lose literary skills over the summer months while middle-income kids actually make small gains.
In order to promote literacy and increase children's access to good reading materials, General Mills is tucking copies of five different books inside boxes of Cheerios from now until whenever supplies run out. Their Spoonfuls of Stories program is in its ninth year; the books are written in English and Spanish and are aimed at children ages 3 through 8.
The survey of 1,012 mothers with children between the ages of 2 and 6, conducted from Sept. 28 to Oct. 4, found that 67 percent of moms said they read to their children at least once a day, and 81 percent said that they started reading to their child before his or her first birthday. In fact, plenty of moms responded that their child had a library of more than 50 books at home. But moms under age 30, those who are unmarried, those with a household income of less than $50,000, and those who identified as Hispanic or African American were least likely to have that many books at home.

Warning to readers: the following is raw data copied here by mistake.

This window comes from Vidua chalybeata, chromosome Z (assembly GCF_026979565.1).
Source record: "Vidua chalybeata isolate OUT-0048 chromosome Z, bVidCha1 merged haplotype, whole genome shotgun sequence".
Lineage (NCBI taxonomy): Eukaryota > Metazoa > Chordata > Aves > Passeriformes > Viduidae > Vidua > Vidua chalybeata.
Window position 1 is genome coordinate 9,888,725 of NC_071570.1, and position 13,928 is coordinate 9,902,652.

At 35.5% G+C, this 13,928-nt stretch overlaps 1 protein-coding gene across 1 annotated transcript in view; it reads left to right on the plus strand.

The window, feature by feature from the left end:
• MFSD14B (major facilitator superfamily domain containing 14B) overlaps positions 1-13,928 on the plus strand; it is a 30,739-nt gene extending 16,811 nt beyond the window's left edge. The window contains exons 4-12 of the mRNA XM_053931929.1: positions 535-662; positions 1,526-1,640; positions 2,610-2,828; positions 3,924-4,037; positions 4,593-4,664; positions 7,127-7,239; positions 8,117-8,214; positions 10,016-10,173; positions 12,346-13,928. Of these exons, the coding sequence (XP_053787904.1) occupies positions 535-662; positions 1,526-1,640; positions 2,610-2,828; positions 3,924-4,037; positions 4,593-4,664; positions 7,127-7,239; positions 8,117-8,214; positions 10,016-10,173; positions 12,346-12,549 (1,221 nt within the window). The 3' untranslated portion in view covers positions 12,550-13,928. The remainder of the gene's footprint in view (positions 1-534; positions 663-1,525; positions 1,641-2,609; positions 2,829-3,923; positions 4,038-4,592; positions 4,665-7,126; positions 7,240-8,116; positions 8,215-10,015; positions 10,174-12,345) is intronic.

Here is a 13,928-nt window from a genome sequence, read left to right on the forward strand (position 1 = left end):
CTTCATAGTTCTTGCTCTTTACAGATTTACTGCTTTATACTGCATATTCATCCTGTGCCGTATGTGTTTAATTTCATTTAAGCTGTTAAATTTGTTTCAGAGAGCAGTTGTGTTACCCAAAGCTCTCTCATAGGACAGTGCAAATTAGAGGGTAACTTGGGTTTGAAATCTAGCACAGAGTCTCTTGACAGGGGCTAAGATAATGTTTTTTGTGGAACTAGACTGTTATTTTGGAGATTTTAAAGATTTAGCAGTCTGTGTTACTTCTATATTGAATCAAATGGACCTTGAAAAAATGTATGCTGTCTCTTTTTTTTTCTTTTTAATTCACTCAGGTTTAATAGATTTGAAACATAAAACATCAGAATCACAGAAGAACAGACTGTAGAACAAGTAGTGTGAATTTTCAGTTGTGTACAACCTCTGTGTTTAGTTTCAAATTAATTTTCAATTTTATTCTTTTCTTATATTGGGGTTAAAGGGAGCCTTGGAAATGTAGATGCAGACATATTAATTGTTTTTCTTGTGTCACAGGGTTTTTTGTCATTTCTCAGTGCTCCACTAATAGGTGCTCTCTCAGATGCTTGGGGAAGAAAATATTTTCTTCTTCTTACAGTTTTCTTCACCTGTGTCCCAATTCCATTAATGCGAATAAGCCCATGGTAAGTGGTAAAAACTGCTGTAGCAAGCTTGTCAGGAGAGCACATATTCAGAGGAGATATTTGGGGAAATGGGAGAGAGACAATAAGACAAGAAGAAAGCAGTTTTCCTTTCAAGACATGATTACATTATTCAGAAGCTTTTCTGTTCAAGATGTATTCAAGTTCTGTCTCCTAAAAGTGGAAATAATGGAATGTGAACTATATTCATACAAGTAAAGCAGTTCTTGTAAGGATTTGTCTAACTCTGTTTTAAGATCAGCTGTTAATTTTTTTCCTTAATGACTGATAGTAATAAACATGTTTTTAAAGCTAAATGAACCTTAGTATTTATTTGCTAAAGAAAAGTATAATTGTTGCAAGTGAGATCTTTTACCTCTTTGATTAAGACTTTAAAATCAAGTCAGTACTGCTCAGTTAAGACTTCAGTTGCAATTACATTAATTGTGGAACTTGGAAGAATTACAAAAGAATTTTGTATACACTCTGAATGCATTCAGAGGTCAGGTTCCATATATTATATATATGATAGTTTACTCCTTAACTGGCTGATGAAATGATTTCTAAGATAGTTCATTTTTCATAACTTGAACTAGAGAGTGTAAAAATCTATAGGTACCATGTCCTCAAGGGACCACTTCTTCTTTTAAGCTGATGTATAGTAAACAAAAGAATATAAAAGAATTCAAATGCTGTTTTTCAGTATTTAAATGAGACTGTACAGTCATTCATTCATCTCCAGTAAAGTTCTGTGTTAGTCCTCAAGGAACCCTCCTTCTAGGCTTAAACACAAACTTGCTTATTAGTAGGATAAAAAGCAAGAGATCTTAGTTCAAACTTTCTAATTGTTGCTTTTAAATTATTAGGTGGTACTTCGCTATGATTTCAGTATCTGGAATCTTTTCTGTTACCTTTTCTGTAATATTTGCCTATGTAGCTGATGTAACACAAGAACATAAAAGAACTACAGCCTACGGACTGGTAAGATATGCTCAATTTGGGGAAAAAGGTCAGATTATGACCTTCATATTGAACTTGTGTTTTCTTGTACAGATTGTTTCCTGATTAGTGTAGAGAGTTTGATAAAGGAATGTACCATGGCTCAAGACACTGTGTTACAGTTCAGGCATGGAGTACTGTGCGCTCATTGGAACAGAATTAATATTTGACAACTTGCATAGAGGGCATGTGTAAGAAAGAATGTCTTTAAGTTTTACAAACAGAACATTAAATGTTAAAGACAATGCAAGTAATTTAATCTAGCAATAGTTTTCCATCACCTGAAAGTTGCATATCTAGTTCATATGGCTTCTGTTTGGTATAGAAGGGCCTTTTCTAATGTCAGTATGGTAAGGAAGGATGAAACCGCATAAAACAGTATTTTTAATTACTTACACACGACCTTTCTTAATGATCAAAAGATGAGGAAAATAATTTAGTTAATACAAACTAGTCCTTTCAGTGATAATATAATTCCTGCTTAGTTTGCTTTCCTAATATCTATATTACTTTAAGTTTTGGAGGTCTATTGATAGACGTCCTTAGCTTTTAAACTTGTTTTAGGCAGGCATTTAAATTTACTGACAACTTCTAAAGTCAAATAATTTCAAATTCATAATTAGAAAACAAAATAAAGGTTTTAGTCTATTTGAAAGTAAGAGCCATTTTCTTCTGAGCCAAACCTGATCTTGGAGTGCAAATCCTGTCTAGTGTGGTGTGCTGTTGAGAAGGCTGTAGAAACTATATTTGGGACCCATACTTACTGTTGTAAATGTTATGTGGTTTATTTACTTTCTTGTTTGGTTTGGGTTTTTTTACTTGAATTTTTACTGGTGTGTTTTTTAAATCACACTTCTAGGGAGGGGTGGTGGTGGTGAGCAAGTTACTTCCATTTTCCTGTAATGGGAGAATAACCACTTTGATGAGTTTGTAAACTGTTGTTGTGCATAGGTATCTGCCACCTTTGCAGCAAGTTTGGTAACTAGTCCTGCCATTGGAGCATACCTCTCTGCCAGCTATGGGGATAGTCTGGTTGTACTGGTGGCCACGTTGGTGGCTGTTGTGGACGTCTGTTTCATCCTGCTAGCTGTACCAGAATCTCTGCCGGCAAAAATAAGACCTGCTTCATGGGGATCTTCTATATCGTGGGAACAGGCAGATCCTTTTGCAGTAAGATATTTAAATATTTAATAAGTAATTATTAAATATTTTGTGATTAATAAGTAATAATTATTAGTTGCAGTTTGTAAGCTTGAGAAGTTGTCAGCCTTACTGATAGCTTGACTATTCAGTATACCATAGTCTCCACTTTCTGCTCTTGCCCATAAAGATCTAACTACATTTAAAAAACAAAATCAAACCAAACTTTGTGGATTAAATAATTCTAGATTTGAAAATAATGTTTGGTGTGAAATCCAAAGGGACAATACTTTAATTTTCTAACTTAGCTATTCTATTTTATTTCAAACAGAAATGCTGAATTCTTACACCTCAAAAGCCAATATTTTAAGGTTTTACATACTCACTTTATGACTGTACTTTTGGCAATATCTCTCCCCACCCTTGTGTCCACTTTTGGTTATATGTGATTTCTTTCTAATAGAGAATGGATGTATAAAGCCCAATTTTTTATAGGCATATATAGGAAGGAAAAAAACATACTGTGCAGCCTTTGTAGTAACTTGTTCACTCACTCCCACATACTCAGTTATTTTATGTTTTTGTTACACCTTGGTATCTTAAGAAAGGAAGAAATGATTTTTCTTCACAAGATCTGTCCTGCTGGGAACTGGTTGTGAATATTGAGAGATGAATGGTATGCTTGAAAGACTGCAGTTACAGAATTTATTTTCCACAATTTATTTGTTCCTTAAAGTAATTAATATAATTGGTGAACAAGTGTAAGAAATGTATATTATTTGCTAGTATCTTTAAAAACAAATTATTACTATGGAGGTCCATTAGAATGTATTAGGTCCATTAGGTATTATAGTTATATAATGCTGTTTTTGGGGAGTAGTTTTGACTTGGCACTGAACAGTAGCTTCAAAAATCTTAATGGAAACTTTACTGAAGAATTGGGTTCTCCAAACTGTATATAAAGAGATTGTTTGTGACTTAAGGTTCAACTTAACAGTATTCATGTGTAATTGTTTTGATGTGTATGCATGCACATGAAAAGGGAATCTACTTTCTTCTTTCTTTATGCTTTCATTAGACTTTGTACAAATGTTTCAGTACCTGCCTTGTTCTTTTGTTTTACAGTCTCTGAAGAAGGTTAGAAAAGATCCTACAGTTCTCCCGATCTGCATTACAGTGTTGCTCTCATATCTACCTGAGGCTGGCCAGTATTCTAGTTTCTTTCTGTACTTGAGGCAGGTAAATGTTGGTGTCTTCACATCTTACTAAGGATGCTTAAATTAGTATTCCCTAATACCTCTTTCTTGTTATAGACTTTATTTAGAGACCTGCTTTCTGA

If you're collecting items for a food drive, or just want to add a few extra options to your bedtime reading routine, Cheerios is making it easy to feed a child's mind as well as his or her body. For the record, they didn't sponsor this post -- I just love the idea behind what they're doing, and think it's a great (and easy!) way to help kids in a couple of different ways at once.